Charity Means Giving To Losers

A good heart is better than all the heads in the world.
– Edward Bulwer-Lytton, English novelist, poet, politician (1803-1873)

‘Tis the season of giving as I write this, Christmas, or “the holidays,” the time when we supposedly think more of giving to others than of taking for ourselves. For the Christian part of the world and those countries and cultures that celebrate the gift-giving season along with their Christian (or nominally Christian) neighbours, Christmas is the season of the heart.

Who benefits from this monetary extravagance? Two general groups. One is comprised of people we know who for the most part don’t need what we will give to them. The other would be people we don’t know, usually, the unfortunate, the homeless, those who have lost (or perhaps who never had) the comforts most of us enjoy.

The latter group is society’s losers. We give to people who don’t have the stuff to be financially secure and successful in our world.

Some mammals and birds tend to their sick and injured, but humans are the only species on earth that supports its losers, those who don’t have what it takes to survive on their own in this tough world. Like the rest of us do. In other species, the weak die, but in ours we keep them alive, though in poverty.

Is “a good heart” in Bulwer-Lytton’s quote our lip service to charities that support those that would not survive in any other species? Yes, if the extreme capitalist doctrine that we are fed constantly can be taken at its full value, that’s exactly what charity is. Success, by that standard, is wealth.

Virtually every parent of a young child wants that child to grow up to be happy. They’ll tell that to anyone. But more important is that they be rich, or at least have a substantial enough income that they can support themselves in a style equivalent to the one they were raised in.

Rich people, including some of our movie and sports stars, are the epitome of success in western culture. Let’s get this straight, no rich people are happy. Not really happy. Fake happy, yes. Do you know a happy rich person? They revel in their money, their ability to spend and to impress others. But underneath, most are more miserable than they would like anyone to know. They have money, which they learned and have come to believe is the most important thing in life. But they aren’t truly happy.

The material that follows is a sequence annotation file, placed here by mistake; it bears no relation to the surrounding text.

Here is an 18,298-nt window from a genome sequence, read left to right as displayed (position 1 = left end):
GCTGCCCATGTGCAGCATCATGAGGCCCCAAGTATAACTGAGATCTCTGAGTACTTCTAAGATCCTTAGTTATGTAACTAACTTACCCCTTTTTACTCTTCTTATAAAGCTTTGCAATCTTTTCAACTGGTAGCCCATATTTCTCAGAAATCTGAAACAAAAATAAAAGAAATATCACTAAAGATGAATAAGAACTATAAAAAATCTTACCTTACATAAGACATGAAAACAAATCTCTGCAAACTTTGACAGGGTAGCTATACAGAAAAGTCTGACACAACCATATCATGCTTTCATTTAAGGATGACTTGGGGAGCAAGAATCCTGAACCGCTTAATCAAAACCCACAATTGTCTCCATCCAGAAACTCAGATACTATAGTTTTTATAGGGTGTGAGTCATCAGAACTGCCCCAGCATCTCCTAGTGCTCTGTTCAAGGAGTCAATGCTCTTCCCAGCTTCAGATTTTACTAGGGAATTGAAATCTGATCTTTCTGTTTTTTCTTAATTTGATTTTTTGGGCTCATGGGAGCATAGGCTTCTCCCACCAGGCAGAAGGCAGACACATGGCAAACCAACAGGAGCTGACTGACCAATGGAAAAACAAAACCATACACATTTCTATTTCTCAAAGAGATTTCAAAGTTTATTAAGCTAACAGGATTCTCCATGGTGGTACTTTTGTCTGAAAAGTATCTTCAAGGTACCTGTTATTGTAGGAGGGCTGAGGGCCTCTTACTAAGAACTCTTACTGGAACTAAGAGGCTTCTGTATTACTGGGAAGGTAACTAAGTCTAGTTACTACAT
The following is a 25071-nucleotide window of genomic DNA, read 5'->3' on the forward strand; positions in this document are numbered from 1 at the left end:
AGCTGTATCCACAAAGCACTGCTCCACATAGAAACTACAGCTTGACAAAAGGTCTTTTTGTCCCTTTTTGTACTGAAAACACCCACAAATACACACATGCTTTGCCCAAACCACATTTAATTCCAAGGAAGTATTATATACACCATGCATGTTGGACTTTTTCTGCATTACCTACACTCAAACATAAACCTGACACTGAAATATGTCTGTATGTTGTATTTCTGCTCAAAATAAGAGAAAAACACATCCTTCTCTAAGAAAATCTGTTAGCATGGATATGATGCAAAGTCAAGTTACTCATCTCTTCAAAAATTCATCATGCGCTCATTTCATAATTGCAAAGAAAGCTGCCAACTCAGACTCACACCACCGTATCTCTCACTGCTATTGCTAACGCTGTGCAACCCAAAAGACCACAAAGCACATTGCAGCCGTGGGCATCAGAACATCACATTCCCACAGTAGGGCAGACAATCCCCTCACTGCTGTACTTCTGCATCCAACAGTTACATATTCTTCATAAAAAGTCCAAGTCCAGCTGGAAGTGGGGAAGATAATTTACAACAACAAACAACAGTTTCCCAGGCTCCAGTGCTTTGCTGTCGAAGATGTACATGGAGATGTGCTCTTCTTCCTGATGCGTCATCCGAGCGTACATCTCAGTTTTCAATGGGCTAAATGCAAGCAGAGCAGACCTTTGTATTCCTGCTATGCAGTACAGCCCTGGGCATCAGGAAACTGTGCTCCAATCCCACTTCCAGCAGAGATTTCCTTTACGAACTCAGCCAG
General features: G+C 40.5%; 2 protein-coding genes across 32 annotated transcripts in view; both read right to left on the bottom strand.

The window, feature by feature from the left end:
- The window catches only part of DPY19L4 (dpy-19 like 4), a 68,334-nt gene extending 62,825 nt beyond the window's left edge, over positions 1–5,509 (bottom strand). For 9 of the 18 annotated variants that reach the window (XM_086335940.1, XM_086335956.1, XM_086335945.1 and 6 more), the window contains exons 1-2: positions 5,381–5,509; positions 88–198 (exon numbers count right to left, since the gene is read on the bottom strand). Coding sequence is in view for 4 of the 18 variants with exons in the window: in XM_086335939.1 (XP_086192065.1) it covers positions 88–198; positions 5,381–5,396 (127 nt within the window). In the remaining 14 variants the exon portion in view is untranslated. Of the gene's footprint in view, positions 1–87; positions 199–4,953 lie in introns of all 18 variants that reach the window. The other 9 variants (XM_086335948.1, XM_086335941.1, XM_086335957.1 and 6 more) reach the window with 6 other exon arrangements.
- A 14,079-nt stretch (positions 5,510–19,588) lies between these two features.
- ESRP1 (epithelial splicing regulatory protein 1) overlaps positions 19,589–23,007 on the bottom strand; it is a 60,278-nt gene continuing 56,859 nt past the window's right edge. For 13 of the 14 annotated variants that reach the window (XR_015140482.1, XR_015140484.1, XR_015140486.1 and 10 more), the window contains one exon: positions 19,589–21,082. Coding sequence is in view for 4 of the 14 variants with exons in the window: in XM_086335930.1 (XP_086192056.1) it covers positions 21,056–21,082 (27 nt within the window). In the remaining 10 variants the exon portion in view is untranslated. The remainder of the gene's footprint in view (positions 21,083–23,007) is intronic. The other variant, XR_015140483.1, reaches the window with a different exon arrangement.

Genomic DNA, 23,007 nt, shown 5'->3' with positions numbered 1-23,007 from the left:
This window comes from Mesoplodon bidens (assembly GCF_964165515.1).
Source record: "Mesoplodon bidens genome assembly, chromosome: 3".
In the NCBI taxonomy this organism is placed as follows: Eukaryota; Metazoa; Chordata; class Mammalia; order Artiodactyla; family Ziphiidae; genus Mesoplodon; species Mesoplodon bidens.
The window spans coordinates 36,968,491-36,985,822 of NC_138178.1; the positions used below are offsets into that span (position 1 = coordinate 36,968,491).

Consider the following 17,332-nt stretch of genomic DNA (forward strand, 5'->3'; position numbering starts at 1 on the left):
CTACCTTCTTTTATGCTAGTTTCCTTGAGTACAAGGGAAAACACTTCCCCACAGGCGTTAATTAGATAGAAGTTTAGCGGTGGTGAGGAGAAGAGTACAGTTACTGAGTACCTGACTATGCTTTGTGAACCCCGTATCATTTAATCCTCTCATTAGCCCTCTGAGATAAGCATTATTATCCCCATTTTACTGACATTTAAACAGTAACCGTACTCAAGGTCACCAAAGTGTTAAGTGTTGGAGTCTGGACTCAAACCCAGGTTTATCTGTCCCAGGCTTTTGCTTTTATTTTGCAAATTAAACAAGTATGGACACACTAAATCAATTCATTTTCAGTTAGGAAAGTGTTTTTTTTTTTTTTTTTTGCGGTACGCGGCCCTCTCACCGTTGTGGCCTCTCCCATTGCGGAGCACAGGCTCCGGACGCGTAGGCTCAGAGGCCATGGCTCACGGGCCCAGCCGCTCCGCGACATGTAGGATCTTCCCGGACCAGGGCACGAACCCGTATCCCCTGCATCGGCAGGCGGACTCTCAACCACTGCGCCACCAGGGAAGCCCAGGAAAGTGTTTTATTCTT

They don’t fare any better in their marital relationships than the rest of us. They have few or no real friends, people who care about them and not their money. They may not divorce at quite the same rate as the average, but that’s because their mini-society says that they can afford to have affairs they can pay to cover up. Their friends can be bought and sold. It’s a continuation of the value system of old European nobility.

What about those poor people, the ones the rich consider to be losers? Many of them have more real friends than rich people. The homeless ones live in temporary communities that are far more mutually helpful and supportive than any other in the larger community.

Somehow society missed its opportunity to teach them the knowledge and skills they needed to have to support themselves when they were children. How could that happen? Schools are not designed to teach life skills, they’re structured to teach the knowledge and skills that the biggest employers in the country need. Industries control the school curriculum because they provide the employment that generates the income that supports the nation.